Is Redistribution Marxism? No, Just "Good Catholic Doctrine!"
Frank Cocozzelli printable version print page     Bookmark and Share
Thu Sep 20, 2012 at 04:32:10 PM EST
After sustaining a series of self-inflicted political wounds - particularly, the GOP nominee's dismissal of 47% of the population -- the Romney Campaign is scrambling for something analogous from Obama. The best that they could dig up, courtesy of Matt Drudge, is a statement from 1998 in which then State Senator Obama said he  believes in a limited form of redistribution. Romney supporters now are running around the country equating Obama's belief in liberal, New Deal-derived economics as either "Socialism" or "Marxism."

An absurd assertion indeed! Marxism, particularly the Soviet model, is a form of anti-liberalism. But perhaps what would be more surprising to GOP's would be Dynamic Duo is that the more accurate description would be "Good Catholic doctrine."

New Deal-inspired liberal economics is not about Marxism or destroying capitalism. Instead, it is about saving capitalism from those bad apples that would abuse it, seeing it only as a means to create non-meritorious wealth by dint of deceit and unscrupulousness.

Part and parcel of New Deal economics is Distributive Justice. Its roots are found in the works of Aristotle, Cicero, Maimonides and adopted into Catholicism by Thomas Aquinas. And it is Aquinas who defines distributive justice as follows: distributive justice something is given to a private individual, in so far as what belongs to the whole is due to the part, and in a quantity that is proportionate to the importance of the position of that part in respect of the whole. Consequently in distributive justice a person receives all the more of the common goods, according as he holds a more prominent position in the community. This prominence in an aristocratic community is gauged according to virtue, in an oligarchy according to wealth, in a democracy according to liberty, and in various ways according to various forms of community. Hence in distributive justice the mean is observed, not according to equality between thing and thing, but according to proportion between things and persons: in such a way that even as one person surpasses another, so that which is given to one person surpasses that which is allotted to another.(1)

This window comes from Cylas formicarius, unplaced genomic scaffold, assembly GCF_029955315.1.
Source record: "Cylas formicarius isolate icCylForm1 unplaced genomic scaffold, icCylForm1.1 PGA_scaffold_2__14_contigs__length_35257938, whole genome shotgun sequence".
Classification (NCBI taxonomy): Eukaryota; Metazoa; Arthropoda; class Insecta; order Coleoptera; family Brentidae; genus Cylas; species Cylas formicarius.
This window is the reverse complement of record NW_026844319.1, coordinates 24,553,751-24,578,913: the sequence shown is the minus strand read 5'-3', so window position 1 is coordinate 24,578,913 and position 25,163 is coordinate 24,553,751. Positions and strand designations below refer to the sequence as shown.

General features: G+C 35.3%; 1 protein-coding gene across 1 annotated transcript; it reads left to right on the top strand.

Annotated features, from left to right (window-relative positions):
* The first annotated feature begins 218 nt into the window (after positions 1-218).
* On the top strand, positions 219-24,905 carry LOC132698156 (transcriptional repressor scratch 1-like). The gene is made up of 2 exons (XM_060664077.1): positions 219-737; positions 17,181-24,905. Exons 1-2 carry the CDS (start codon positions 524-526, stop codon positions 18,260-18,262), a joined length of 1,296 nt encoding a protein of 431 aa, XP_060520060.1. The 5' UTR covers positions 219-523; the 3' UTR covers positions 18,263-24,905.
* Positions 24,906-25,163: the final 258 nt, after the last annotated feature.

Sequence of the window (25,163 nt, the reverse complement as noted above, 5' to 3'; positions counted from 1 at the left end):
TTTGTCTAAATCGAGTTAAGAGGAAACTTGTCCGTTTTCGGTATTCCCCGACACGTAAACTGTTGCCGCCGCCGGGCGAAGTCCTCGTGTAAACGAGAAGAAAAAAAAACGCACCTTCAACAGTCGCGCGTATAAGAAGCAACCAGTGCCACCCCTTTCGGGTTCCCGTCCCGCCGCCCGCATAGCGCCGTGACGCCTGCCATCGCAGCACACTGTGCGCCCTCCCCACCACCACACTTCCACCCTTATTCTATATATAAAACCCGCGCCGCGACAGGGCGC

Aquinas addresses something either Mitt Romney, Paul Ryan or Ayn Rand conspicuously do not: a duty to distribute with provision to the poorest of society

That is why with the issuance of Pope Leo XIII's 1891 encyclical, Rerum novarum (Of New Things; subtitled, "The Rights and Duties of Capital and Labor") Distributive Justice was adopted as the heart and soul of Catholic Economics.

What Is Distributive Justice?

The liberal economist Monsignor John A. Ryan (1869-1945) outlined six canons for the distributive justice of wages. The first three, needs; arithmetic equality; and efforts and sacrifices are ethical in nature; while the next two, scarcity and comparative productivity, are economic in nature. Any one by itself, consummate to the product produced, would not pay a worker a just wage. And while laborers of superior talents deserve greater reward for their efforts and creativity, the first canon of needs is prominent and must always be the first to be satisfied. All five when properly balanced against each other results in the equitable distribution of wages as described by the sixth cannon, human welfare.

It is the all-too-common mischaracterization of the canon of arithmetic equality that gives rise to the accusation that liberals are "levelers," "egalitarians" and of course, "Marxists" or "socialists." Conservatives and neoconservatives often score points by taking this one canon of distributive justice argument out of context by interchangeably using the term "redistribution of wealth." Our opponents erroneously claim that liberalism is about taking hard-earned income out of wealthier taxpayers' pockets and redistributing it to the poor solely for the sake of soaking the rich. Nothing could be further from the truth.

First, the canons of distributive economic justice only apply when the employer enterprise can first provide his family with their basic needs. Secondly, it kicks in solely to justly distribute profits proportionately based upon meritorious contribution. Cleary, that is not Marxism but a fairer form of capitalism.